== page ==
Advisers with at least $150 million in SMA RAUM would be required to provide additional information, on an aggregate basis, on the use of borrowings and derivatives in SMA accounts with a net asset value (NAV) of at least $10 million.
- Advisers with at least $150 million but less than $10 billion in SMA RAUM would be required to report the number of accounts that correspond to certain categories of gross notional exposure and the weighted average amount of borrowings (as a percentage of NAV) in those accounts.
- Advisers with at least $10 billion in SMA RAUM would have to report the gross notional exposure and borrowing information described above, as well as the weighted average gross notional value of derivatives (as a percentage of NAV) in each of six different categories of derivatives.
- When filing their annual updating amendment, advisers with at least $150 million in SMA RAUM would be required to update the derivatives and borrowings information on a year-end basis, while advisers with at least $10 billion in SMA RAUM would be required to report both mid-year and year-end information.
Additional Information Regarding Investment Advisers
The SEC also proposed to add several new, and amend certain existing, items regarding advisers and their advisory businesses and proposed other clarifying and technical amendments to Form ADV. The proposed revisions and additions include:
- Information regarding an adviser’s use of social media platforms, such as Twitter, Facebook and LinkedIn, including the adviser’s social media addresses. According to the Release, the SEC staff could use this information to help prepare for adviser examinations and compare information that advisers disseminate across different social media platforms.
- A requirement that advisers report the RAUM of all parallel managed accounts related to a registered investment company or business development company that is advised by the adviser. According to the Release, this requirement would help the staff consider how an adviser manages conflicts of interest between parallel managed accounts and the registered investment companies or business development companies it advises.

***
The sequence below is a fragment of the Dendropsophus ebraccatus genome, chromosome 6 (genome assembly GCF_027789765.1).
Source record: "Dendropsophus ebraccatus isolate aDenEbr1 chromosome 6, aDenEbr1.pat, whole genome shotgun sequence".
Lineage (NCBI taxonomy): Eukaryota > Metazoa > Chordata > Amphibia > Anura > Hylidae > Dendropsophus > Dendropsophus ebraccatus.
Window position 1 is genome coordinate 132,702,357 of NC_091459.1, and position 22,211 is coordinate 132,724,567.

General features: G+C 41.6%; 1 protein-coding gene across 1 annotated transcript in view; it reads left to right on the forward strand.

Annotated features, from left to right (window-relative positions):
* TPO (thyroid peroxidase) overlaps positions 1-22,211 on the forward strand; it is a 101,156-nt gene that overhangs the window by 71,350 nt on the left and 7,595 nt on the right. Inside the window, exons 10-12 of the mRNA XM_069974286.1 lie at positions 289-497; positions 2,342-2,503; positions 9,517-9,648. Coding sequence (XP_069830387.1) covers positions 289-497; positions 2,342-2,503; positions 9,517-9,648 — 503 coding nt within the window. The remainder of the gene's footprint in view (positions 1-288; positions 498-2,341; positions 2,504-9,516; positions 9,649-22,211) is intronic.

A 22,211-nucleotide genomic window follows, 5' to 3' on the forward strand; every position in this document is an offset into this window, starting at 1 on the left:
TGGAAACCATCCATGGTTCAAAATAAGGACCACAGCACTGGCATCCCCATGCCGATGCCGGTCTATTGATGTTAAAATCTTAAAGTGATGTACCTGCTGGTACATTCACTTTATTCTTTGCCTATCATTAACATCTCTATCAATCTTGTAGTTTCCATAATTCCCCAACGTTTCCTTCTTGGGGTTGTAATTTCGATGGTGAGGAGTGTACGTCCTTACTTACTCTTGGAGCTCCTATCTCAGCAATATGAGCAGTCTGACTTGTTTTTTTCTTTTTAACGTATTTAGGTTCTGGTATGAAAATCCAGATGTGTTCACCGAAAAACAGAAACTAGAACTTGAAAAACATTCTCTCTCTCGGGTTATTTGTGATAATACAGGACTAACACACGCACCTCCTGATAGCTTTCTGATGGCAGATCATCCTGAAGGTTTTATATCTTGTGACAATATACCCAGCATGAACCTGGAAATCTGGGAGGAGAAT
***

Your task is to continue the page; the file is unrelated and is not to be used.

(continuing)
- Information regarding outsourced chief compliance officers and firms.
The SEC also proposed amendments that would clarify and codify the process for “umbrella” registration, previously outlined in SEC staff guidance provided in 2012.6 Under this guidance, one adviser (the “filing adviser”) may elect to file a single Form ADV on behalf of itself and one or more other advisers (each, a “relying adviser”), provided that they conduct a single advisory business. Under the proposals, the conditions for umbrella registration set forth in the previous guidance would be set forth in revised Form ADV instructions. These conditions include:
- Each relying adviser is controlled by, or under common control with, the filing adviser, and the filing adviser and the relying adviser(s) conduct a single private fund advisory business.
- The filing adviser and each relying adviser advise only private funds and clients in SMAs that are “qualified clients” and are otherwise eligible to invest in the private funds advised by the pertinent adviser, and whose accounts pursue investment strategies that are substantially similar to those private funds. This condition caused some confusion regarding the extent to which a filing adviser can advise clients other than private funds and SMAs (e.g., whether the adviser can advise or sub-advise a registered investment company and still qualify as an umbrella registration filing adviser).